McDaniel and Wichers have been trained in Language Acquisition with Motor Plan and its system, LAMP Words for Life. It uses a grid of core words and associated icons to help non-verbal students communicate.
The grids are consistent in the images and their placement. Posters are placed throughout the school, the office staff has copies and staff even wear aprons with the grid so STAR students who use the system always have access.
The consistency of the placement of the icons is a key, McDaniel said.
“With the consistent motor plan, kids can be automatic in their usage, so it’s like learning how to play the piano. I can play the piano and look at your or talk to you,” she said.
“We want those kiddos to be able to socially engage with their communicative partner, and they can do that because they don’t take so much effort flipping through pages and finding where words are so the message doesn’t get lost,” she said.
This spring, Wichers was able to put a trial version of a Words for Life app with voice output on a school iPad and tried it with Natalie.
“It’s not for every child. Some children actually do better with the paper version or manual communication,” Wichers said.
Within a couple weeks, they could see it made a difference for Natalie.
“When there’s no voice output, she could touch ‘go’ and not even know she missed the word ‘get,’ because there was no voice output to tell her she got the word wrong,” McDaniel said.
“She knows ‘Oh, wait I didn’t mean to do that.’ You can see that in her,” Wichers said.
But the iPad — part of the district’s one-to-one device initiative — was one that had to stay at school. At home, Natalie still had to rely on low-tech communication.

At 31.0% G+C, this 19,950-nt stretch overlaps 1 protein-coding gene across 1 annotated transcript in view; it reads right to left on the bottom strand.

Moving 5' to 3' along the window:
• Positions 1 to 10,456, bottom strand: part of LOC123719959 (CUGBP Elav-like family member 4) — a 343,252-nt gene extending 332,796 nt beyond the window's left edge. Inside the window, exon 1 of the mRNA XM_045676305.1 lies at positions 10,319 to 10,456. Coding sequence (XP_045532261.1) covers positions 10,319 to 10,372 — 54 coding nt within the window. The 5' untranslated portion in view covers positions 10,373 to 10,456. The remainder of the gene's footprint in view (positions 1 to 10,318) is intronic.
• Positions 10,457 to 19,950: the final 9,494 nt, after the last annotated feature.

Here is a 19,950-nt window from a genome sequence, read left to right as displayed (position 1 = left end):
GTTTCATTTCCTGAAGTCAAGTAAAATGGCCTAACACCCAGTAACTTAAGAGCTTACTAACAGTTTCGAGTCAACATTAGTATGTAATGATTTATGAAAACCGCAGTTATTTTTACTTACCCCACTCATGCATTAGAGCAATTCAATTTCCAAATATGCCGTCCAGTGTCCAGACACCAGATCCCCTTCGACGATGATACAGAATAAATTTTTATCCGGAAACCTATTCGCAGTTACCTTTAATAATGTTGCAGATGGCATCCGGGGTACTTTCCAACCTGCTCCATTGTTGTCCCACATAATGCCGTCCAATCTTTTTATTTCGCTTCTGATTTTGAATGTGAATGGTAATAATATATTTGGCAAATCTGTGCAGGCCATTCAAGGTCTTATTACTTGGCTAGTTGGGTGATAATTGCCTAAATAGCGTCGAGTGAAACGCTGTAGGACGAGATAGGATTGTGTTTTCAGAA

A friend of the McCulloughs at Celebration Community Church, Jessica Johnson, heard about Natalie’s use of the iPad. Also a member of Dialogue Ministries, Johnson reached out to the community to help get an iPad Natalie could take home.
A single donor — a retired educator — stepped up. While the McCulloughs received a card with his name, he wished to remain anonymous, said Kelly Schmidt with Dialogue Ministries. The iPad was given to the McCulloughs earlier this month. It has a sturdy case and a carrying strap, so Natalie’s parents or grandparents can carry it but she can still access it.
“It was very emotional. It felt so good to see the genuine reaction of surprise and thankfulness from the family,” Schmidt said.
The gift came just a couple weeks after Natalie received the 2018 Kansas Infinitec Outstanding Student Technology Award in Wichita.
“I was so excited for her, but I also felt a little sad that we weren’t able to use the technology at home with Natalie,” Karen said of the awards ceremony. “It was an answered prayer that Natalie can bring this tech home and we can utilize it in her home setting and the community.”
Before, they often had to guess what she wanted, which caused frustration for both Natalie and her family.
Karen said one evening after getting the iPad, Natalie got fussy. Her grandmother had just given her a drink, so they didn’t know what might be causing her frustration.
“We get out her iPad and Natalie pressed ‘drink.’ Sure enough, she was wanting more. She pressed ‘drink’ three times and she drank a cup of juice each time.
“We didn’t realize she was really thirsty. In our mind she’d just taken a drink and took that off the list,” Karen said.
McDaniel and Wichers said they have noticed a difference at school, too, since Natalie began using the iPad.
“We don’t have as many frustration outbursts, where she would kind of scream or just grab to try to get our attention,” Wichers said.
Karen said one thing she’s learned from her daughter is that those with the ability to communicate often take it for granted. It makes her all the more thankful for the donation of the iPad and those who made it possible.
“They’ve really given Natalie the opportunity to have a voice when she’s at home and when she’s out in the community with us, and allowed her to share her thoughts and her hopes and her dreams with all of us,” she said.
“Now we can really have the little details about Natalie.”